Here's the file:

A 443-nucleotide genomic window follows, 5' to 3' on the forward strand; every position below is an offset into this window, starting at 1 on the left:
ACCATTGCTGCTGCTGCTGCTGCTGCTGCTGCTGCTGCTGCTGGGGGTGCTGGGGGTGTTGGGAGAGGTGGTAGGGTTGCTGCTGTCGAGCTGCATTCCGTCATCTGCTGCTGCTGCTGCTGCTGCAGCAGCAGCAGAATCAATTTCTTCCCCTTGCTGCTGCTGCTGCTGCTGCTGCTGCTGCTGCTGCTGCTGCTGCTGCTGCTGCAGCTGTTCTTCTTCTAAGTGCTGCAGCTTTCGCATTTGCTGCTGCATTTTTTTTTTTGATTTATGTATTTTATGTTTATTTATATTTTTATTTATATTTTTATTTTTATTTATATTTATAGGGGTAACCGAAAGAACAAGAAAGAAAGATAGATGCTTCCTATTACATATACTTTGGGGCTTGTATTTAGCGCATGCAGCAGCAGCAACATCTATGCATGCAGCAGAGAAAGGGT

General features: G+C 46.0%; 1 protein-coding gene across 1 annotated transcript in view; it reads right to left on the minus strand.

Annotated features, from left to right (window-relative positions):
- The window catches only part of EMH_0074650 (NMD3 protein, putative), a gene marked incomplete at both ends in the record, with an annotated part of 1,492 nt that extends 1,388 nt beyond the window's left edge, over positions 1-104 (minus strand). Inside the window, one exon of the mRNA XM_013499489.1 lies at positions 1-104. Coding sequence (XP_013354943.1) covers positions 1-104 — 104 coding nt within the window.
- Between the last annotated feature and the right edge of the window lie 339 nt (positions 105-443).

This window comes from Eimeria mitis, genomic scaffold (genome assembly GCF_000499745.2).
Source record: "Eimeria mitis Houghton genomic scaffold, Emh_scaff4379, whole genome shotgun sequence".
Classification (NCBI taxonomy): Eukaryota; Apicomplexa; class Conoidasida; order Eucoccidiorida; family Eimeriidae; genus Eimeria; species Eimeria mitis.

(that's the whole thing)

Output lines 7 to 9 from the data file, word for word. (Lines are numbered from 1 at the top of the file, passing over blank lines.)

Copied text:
This window comes from Eimeria mitis, genomic scaffold (genome assembly GCF_000499745.2).
Source record: "Eimeria mitis Houghton genomic scaffold, Emh_scaff4379, whole genome shotgun sequence".
Classification (NCBI taxonomy): Eukaryota; Apicomplexa; class Conoidasida; order Eucoccidiorida; family Eimeriidae; genus Eimeria; species Eimeria mitis.